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Family Law FAQ

Usually, adoption wait times can be anywhere from several months to a year or more, and the wait time can be even longer for international adoptions.In an adoption, the mother and father may sign consents at any time. Their consent is subject to a revocation period of three business days. It varies. Adopting from an agency of the State generally costs little. According to Child Welfare Information Gateway, working with a private agency to adopt a healthy newborn or baby or to adopt from another country can cost $5,000 to $40,000.Judges usually consider numerous factors when determining the alimony payments. The court decides on the alimony by considering things like the marital standards of living, age and general health of each spouse. Additionally, the duration of the marriage, the sum of each partners’ assets, and the role of each spouse to the marriage, and tax penalties plays a huge role.In Florida, paternity is generally determined by marriage. A child born within a marriage is presumed to be a product of the husband and wife. In the case of unmarried couples, a paternity action must be filed to determine paternity, usually only after the child is born. There are exceptions however, if the health of the child is in danger or if the mother is considering adoption. If you believe that the other parent is abusing drugs or alcohol, you can have your attorney ask the court to order a drug test. These tests may analyze urine, blood or hair, depending on the judge’s preference and the court’s standards.
After this request, or motion, is made, there will be a hearing. At this hearing, the judge will listen to arguments from both parents, and will decide if drug testing is appropriate. Sometimes, a judge will order both parents to take a drug test while the child custody case is ongoing. This is especially common when either parent has a criminal arrest record for substance abuse issues, or when each parent accuses the other of drug or alcohol-related neglect or abuse.
In extreme cases, yes. In cases of abandonment, neglect, or abuse, parental rights can be terminated. In Florida, you have to show that there is a statutory basis for the termination – the abandonment, neglect or abuse. Then there has to be a showing that the termination is in the child’s best interests. Generally, the court looks first at one’s ability to pay and the need of the other spouse. This requires an examination of each parties lifestyle during the marriage and their incomes. Then, the Court considers other factors such as length of marriage, health of the parties, their employment history, educational levels, vocational skills, employability of the parties, the time necessary for either party to acquire sufficient education or training to enable such party to find appropriate employment, contribution of each party to the marriage, responsibilities each party will have with regard to any minor children they have in common, and other factors.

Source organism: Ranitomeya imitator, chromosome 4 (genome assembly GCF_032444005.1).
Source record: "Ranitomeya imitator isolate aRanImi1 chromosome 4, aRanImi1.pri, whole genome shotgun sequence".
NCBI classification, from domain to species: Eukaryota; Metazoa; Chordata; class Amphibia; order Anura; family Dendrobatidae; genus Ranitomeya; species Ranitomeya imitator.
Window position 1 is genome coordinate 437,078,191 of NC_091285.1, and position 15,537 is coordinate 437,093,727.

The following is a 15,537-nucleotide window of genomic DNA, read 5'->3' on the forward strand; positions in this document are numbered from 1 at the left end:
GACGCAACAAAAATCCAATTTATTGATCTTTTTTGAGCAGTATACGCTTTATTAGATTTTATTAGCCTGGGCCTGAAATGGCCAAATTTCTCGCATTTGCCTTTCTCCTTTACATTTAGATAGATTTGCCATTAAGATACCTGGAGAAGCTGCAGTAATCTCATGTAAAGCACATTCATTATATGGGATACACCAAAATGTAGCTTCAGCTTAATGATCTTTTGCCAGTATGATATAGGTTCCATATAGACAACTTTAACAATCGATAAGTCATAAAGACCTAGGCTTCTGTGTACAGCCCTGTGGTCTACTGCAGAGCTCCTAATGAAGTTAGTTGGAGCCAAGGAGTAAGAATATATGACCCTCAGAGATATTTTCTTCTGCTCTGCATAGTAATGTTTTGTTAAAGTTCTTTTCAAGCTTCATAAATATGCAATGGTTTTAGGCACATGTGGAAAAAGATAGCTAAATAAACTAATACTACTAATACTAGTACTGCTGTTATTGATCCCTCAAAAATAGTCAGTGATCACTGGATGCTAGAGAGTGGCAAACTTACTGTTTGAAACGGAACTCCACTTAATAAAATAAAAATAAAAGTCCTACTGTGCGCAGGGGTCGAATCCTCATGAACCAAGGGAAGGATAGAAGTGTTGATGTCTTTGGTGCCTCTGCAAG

In general, a petition is filed in the circuit court where the child is located. It is important to know that in Florida, sole custody is generally thought of as sole parental responsibility – that is, who makes decisions about the child. Majority time sharing refers to the party with whom the child will primarily reside. There are complex rules related to both, and each case is different. Child custody – time sharing and parental responsibility – are modified in Florida based on an unanticipated, material and significant change in circumstance. Child support is generally calculated based on the parties income, with the party not having custody – who has minority time sharing – paying support. The actual amount is based upon statutory guidelines, which can be found here:
Sometimes. When determining where a child will primarily live the Court can consider the child’s preference as but one factor. Joint legal custody means shared parental responsibility – both parents have the ability to make decisions on behalf of the minor child. In general, parents have a responsibility to support their children. Sometimes, if you are unable to work because of disability you may not have to pay support directly. If you feel you cannot pay child support, you should consult with an attorney.

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